June 2013
Volume 54, Issue 15
Free
ARVO Annual Meeting Abstract  |   June 2013
Analysis of the Expression of the Rhodopsin Gene Rh1 in Retinas of Nocturnal and Diurnal Dipsadidae Snakes and Comparative Study of the Density of Photoreceptors and GCL Cells
Author Affiliations & Notes
  • Einat Hauzman
    Neuroscience and Behavior, University of São Paulo, São Paulo, Brazil
  • Daniela Bonci
    Experimental Psychology, University of São Paulo, São Paulo, Brazil
  • Maureen Neitz
    Department of Ophtalmology, University of Washington, Seattle, WA
  • Jay Neitz
    Department of Ophtalmology, University of Washington, Seattle, WA
  • Dora Ventura
    Neuroscience and Behavior, University of São Paulo, São Paulo, Brazil
    Experimental Psychology, University of São Paulo, São Paulo, Brazil
  • Footnotes
    Commercial Relationships Einat Hauzman, None; Daniela Bonci, None; Maureen Neitz, Genzyme (F), Alcon (F), Alcon (P); Jay Neitz, Alcon (F), Alcon (P); Dora Ventura, None
  • Footnotes
    Support None
Investigative Ophthalmology & Visual Science June 2013, Vol.54, 2482. doi:
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      Einat Hauzman, Daniela Bonci, Maureen Neitz, Jay Neitz, Dora Ventura; Analysis of the Expression of the Rhodopsin Gene Rh1 in Retinas of Nocturnal and Diurnal Dipsadidae Snakes and Comparative Study of the Density of Photoreceptors and GCL Cells. Invest. Ophthalmol. Vis. Sci. 2013;54(15):2482.

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      © ARVO (1962-2015); The Authors (2016-present)

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Abstract
 
Purpose
 

Diurnal Dipsadidae snakes have pure cone retinas while nocturnal have duplex retinas with rods and cones. The aim of this study was to verify the expression of the Rh1 gene in diurnal and nocturnal snakes and compare the density of photoreceptors and cells in the ganglion cell layer (GCL) in retinas of different species of Dipsadidae snakes.

 
Methods
 

To determine the expression of the Rh1 gene, the RNA of 8 species was extracted and converted to cDNA, which was used in PCR. The gene was sequenced in the nocturnal species: Atractus pantostictus, Dipsas petersi, Sibynomorphus mikanii, S. neuwiedii and Oxyrhopus guibei, and in the diurnal: Erythrolamprus poecilogyrus, Helicops modestus and Tomodon dorsatus. Photoreceptors were labeled by immunohistochemistry and cells of the GCL were labeled with Nissl stain in wholemount retinas. Thirty nine retinas of 12 species were evaluated, 26 of which to count photoreceptors and 19 to quantify GCL cells (Table 1). The visual acuity was estimated based on the GCL cells peak density.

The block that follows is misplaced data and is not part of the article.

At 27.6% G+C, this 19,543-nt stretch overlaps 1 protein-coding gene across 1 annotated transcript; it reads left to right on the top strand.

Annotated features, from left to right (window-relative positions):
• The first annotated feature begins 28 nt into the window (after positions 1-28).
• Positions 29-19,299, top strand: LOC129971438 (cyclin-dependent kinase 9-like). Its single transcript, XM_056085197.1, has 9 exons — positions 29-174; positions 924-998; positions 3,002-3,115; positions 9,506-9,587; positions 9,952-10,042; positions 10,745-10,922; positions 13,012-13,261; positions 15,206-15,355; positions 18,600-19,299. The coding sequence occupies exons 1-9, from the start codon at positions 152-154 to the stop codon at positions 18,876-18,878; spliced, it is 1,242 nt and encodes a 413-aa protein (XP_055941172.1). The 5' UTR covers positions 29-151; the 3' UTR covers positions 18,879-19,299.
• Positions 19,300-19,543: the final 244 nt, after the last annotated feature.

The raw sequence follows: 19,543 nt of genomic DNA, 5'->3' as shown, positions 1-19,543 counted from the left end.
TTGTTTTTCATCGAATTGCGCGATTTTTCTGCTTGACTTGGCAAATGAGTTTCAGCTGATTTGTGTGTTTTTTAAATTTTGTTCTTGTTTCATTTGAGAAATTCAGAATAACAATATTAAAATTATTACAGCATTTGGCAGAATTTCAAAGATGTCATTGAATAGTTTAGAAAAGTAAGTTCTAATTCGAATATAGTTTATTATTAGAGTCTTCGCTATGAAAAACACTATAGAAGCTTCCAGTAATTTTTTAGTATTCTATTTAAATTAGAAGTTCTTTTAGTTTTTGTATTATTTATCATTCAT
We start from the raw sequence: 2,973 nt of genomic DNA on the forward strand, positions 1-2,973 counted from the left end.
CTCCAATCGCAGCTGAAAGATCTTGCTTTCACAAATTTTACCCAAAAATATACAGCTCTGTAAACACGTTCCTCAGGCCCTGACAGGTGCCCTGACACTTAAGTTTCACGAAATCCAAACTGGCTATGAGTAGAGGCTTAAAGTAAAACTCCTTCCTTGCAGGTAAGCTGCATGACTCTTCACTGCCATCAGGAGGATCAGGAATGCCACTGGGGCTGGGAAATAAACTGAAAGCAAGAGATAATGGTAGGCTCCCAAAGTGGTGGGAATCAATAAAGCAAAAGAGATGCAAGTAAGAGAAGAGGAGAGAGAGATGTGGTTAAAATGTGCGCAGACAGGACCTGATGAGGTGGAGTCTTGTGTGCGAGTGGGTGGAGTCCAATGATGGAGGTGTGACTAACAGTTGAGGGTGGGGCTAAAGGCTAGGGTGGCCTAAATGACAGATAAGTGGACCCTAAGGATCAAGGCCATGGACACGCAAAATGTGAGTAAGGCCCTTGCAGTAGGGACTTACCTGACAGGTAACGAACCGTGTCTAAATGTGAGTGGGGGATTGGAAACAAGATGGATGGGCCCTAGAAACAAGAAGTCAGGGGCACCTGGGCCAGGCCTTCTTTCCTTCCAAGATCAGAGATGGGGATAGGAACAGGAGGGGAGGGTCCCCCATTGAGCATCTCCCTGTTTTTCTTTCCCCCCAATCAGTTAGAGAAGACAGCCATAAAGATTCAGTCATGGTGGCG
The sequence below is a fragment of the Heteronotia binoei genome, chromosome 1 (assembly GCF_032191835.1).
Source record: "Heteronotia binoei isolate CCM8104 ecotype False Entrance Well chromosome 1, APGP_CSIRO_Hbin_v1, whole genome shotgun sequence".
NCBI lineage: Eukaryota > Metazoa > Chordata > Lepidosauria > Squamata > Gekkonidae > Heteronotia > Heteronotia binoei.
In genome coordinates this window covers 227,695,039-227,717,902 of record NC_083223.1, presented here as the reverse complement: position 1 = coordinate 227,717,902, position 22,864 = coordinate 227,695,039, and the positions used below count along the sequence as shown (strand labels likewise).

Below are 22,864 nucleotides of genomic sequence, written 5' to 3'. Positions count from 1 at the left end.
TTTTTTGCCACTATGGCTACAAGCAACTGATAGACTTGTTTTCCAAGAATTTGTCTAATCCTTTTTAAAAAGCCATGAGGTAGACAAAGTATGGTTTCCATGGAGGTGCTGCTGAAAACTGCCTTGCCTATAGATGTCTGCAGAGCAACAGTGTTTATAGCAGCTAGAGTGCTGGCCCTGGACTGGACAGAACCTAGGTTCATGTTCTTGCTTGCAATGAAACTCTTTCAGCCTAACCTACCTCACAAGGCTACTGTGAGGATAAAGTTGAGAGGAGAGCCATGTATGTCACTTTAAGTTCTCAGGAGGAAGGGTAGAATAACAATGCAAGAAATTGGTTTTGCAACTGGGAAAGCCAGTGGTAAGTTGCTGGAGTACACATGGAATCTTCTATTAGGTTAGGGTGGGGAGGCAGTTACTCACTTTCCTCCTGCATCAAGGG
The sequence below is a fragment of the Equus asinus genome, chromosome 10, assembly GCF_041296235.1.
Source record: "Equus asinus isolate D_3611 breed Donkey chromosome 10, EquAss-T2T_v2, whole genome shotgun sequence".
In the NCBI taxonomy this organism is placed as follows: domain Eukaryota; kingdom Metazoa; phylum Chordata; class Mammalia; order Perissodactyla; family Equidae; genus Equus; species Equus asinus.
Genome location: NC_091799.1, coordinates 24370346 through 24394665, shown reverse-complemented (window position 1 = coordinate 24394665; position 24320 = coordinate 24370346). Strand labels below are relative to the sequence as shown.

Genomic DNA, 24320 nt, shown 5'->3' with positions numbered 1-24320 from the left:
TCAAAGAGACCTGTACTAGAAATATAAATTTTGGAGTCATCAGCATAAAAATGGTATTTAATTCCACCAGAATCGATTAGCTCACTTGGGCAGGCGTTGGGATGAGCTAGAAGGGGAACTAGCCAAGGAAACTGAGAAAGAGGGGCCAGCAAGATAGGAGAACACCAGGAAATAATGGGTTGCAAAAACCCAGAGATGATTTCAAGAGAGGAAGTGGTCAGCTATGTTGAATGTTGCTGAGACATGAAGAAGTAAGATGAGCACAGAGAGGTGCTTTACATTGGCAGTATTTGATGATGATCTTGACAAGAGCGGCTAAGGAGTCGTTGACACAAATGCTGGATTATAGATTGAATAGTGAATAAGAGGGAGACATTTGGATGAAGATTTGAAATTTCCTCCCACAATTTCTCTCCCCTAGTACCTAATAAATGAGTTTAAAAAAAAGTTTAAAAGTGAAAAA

Results
 

The Rh1 gene is expressed in the retinas of all species, both nocturnal and diurnal. The spectral sensitivity, estimated based on the amino acid sequences, presented a λmax of 500 nm in the nocturnal species and 484 nm in the diurnal species. In the nocturnal species the total photoreceptor population presented higher cell density compared to the diurnal snakes (Table 1). The population of cells in the GCL presented small variation among species, but the visual acuity varied among nocturnal and diurnal species (Table 1).

 
Conclusions
 

Compared to the diurnal species, nocturnal snakes presented a higher density of photoreceptors and higher convergence between photoreceptors and GCL cells, since density of cells in the GCL did not differ between nocturnal and diurnal species. The architecture of the retinae of nocturnal snakes is therefore compatible with great sensitivity to light and adaptation to scotopic vision. The absence of rods in the retinas of diurnal snakes indicates that the Rh1 gene is expressed in cones and might contribute to the color vision in these species.

 
 
Table 1. Photoreceptors and GCL cells mean density in retinas of nocturnal and diurnal Dipsadidae snakes, and visual acuity values estimated based on the GCL cells peak density.
 
Table 1. Photoreceptors and GCL cells mean density in retinas of nocturnal and diurnal Dipsadidae snakes, and visual acuity values estimated based on the GCL cells peak density.
 
Keywords: 470 color pigments and opsins • 648 photoreceptors • 516 evolution  
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